A beach party for toddlers, which was entertaining, to say the least. I was the official photographer, and pitched in with a few games. It also helped that the party had a start and end time, after which I went home and decompressed with a glass of wine, hah.It is now pretty normal to hang out with friends and a baby or two, and I have to admit, it doesn’t feel so strange anymore. Even though I am still the odd one out in this respect. My reservations about being around babies seems to have faded a wee bit. Either that, or I’m just lucky to have friends with adorable and entertaining babies.
The test of my patience in this respect was the four days of volunteering my time with a children’s theatre production, which came out of the blue. And it was oddly satisfying.
The things you do for friends! Some times its stuff you don’t imagine will actually be fun, but you go ahead in the spirit of friendship. And then it turns out to be not half as bad! My responsibilities began with helping set up the set and scenes in this little amphitheatre, ushering the 20-pdd kids in on cue and making sure everything was in order behind-the-scenes. By the time it was show-time, I was filling in for a 12 yr old who didn’t make it to the play. And so I read a couplet, with much gusto, from Vikram Seth’s Beastly Tales from Here and There.
And I never act.
6) I’ve started doing outdoorsy stuff like I once used to. Whether its joining the hugsband on the odd ride when he goes cycling, or playing a sport.
But Lagori with the neighbours? I totally never saw that coming.
Its mutated from a daily game of lagori into kho-kho, badminton and all sorts of obscure village games we fished out from the deep recesses of our humble colony upbringing.
7) I spent a fair bit of time writing letters this year. I was a bit obsessed at one point. Frantically writing them out every single day. Extremely satisfying to lick the stamps and post them off.
But receiving letters in response, beats it all.
8) And then at some point, this happened!
For just 10 days this year, we turned into accidental parents of these fur babies. And briefly, I warmed up to the idea of keeping pets. Much as I like the idea of keeping dogs, the commitment to care for them for life, and turn my whole life upside down to accommodate their needs has kept me from doing it. I’m a commitment-phobe in this respect. I love my life way too much to have to make a change and put myself in the position where I will not be able to take off for an extended outing because I have to rush home to feed a dog, or to not be able to go on a weekend drive out of town because I have nowhere to leave the dogs, or to have to walk them three times a day in the rain (of which we have plentyyyyy here).
But we woke up one morning in February and found these critters at our doorstep. They were barely 20 days old and some mean woman had picked the girls out of the fresh littler, put them in a box, driven all the way to my lane and dumped them in a gutter. Yeah we don’t like girl-doggies in this country, is it a wonder what happens to girls of the human kind?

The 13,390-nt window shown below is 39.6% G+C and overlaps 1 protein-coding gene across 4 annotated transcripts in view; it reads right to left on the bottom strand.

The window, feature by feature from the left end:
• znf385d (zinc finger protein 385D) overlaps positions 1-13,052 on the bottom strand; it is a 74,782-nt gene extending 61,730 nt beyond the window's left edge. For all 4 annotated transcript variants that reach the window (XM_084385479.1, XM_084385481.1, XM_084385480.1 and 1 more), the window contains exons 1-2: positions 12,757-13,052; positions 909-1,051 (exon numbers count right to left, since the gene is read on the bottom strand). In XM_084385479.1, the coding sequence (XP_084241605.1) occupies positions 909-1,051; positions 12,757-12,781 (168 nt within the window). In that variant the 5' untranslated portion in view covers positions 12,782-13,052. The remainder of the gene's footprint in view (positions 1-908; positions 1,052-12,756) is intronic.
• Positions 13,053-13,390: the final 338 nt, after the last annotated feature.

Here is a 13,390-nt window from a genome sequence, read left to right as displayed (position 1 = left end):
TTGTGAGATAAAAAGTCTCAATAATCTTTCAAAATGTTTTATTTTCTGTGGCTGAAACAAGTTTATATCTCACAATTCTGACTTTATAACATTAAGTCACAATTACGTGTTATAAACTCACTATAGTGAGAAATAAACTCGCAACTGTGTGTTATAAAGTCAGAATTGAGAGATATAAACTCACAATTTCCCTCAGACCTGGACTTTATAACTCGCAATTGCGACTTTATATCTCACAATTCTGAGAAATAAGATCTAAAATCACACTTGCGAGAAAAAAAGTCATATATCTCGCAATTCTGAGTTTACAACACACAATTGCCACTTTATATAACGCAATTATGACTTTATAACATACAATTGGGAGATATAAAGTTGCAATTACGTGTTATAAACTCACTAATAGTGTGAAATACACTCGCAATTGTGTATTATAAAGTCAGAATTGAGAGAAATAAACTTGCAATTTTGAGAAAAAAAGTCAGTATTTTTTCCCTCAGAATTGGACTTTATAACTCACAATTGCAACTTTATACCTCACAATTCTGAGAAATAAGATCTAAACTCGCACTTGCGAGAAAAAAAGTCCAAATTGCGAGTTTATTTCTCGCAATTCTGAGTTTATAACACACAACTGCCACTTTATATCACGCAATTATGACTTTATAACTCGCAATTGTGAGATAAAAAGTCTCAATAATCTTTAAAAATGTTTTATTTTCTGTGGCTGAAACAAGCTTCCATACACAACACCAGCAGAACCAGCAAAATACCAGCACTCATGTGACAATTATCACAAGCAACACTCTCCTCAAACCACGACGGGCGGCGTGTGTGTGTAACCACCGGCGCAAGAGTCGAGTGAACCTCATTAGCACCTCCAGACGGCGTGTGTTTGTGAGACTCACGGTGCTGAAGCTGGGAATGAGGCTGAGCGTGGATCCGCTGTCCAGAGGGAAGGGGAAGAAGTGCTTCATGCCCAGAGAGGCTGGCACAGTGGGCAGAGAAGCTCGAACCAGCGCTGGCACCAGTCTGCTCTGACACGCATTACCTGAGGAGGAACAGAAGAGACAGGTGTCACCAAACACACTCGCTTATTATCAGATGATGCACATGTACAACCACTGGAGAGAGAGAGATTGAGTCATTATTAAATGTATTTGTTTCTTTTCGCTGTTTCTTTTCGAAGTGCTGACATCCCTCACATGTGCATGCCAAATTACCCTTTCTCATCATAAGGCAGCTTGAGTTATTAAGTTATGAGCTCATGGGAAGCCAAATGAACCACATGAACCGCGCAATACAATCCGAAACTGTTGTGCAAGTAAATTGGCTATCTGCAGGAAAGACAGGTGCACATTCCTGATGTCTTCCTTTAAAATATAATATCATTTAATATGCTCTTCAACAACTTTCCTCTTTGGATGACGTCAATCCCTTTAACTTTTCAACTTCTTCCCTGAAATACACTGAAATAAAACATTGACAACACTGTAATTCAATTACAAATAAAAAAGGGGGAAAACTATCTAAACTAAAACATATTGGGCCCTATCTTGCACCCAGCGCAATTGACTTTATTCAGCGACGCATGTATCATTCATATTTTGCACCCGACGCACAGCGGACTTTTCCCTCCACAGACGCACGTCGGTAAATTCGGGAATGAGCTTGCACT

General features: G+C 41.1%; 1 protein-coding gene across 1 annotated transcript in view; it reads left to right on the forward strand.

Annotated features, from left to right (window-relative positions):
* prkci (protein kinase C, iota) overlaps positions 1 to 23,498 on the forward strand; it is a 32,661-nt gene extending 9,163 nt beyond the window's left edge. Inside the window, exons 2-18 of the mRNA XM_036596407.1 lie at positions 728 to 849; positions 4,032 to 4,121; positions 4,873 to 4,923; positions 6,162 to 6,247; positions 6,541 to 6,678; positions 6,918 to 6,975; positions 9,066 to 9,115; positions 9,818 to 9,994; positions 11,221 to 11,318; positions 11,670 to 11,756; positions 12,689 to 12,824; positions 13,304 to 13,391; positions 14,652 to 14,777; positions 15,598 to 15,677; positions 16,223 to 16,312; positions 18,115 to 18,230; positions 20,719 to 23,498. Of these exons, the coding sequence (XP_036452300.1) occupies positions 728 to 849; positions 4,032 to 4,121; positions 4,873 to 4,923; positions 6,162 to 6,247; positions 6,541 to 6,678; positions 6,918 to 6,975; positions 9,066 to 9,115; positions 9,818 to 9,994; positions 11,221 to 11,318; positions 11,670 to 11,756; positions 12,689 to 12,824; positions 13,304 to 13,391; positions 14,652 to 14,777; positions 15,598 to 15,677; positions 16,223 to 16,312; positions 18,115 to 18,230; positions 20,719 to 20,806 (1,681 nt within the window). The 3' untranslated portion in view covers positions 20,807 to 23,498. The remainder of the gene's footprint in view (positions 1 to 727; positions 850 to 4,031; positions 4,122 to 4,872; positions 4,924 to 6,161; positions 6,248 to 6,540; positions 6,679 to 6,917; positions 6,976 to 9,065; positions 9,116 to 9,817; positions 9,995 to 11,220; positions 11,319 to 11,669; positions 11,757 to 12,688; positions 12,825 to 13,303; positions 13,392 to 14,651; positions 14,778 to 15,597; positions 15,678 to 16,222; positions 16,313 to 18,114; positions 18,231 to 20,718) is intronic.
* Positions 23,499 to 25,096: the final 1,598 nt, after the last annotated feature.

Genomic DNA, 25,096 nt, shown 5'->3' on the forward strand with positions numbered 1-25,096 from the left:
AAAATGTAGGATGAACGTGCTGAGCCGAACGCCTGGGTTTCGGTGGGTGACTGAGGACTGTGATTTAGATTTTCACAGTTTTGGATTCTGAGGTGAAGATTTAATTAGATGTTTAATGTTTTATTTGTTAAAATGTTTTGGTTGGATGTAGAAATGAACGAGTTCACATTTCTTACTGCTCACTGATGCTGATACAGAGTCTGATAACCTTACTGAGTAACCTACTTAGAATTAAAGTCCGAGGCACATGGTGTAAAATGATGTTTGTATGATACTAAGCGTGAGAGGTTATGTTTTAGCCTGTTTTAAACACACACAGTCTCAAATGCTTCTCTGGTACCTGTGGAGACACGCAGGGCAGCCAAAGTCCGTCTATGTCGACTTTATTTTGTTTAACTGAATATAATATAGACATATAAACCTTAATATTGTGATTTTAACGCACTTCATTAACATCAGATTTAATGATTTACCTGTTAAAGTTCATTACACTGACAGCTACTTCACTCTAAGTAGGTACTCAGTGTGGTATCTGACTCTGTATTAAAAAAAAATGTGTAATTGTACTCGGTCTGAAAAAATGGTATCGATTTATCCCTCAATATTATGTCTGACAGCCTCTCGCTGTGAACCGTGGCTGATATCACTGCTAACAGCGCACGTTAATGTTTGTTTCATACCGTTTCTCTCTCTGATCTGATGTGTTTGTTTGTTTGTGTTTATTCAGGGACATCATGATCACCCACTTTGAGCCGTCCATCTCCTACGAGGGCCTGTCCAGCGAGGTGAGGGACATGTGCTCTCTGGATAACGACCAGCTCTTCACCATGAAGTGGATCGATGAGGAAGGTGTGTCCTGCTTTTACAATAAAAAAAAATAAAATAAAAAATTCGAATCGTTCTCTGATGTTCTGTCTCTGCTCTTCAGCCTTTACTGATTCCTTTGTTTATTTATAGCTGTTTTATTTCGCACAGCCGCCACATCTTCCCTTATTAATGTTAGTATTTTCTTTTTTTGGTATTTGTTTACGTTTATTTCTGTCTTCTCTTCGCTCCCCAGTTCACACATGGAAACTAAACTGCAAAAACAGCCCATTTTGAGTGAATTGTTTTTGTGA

It was heartbreaking, but I held my ground and fed them in a little bowl outside the gate, hoping their mother could come find them. No such luck. VC fell headlong in love, took them inside our yard and we named the black one Hash and the brown one Brownie (hash-brownie, get it?).
Life changed dramatically. We’d begin and end our days outside, at the doorstep. Feeding, petting, cuddling and generally being entertained by these fur balls. They had made themselves very much at home in a carton I had lined and put out for them. I wasn’t ready to take them into the house yet.But I was hopelessly in love, in no time at all. I was their primary caregiver, peeking my head out the balcony on the hour to ensure they weren’t wandering on the streets, or being too adventurous in my yard. I’d feed them three times a day and they’d recognise me when I came, run up to my feet and beg for food. I got no work done that week because I was downstairs playing with them, or just watching them, more than I was upstairs at my desk.
I wrote a post about how we had decided to keep them. But I never ended up posting it because in 10 days, Hash developed Parvo — a fatal gastro infection that attacks dogs that haven’t had enough mother’s milk to build a strong immune system. There is little that can be done to fight the disease, even lesser if the puppies are not with their mother. We took them to the local animal rescue where they would be better cared for than in our home and our inexperienced hands.
Leaving them behind was the most gut wrenching thing I’ve done in a while. I bawled like a baby as I walked back to my car and couldn’t drive because I couldn’t see through the tears. I went back every day for a week to check on them, but Hash got progressively worse and pretty soon Brownie caught the infection too. The plan was to hope against hope that they recover and adopt them when they were healthy and fit to be taken home again. Unfortunately neither made it. Now I think I can handle pets, sometime in the future. I’m willing to try, and I never imagined the day would come.
9) I’ve jumped into a lot of fun projects this year, on account of having more free time and less serious commitments. There was the Happy video that was creatively, super satisfying. And then there was the Dare video which we made right before the World Cup began. I am by no means a great dancer. Not even a good one. I used to be shy and inhibited about doing things like this in public — I never participated in college fests and the like. But somehow I care less these days (some might say I ought to care just a little bit ;)) and when Princy asked if I’d be in her Zumba video, I jumped right in.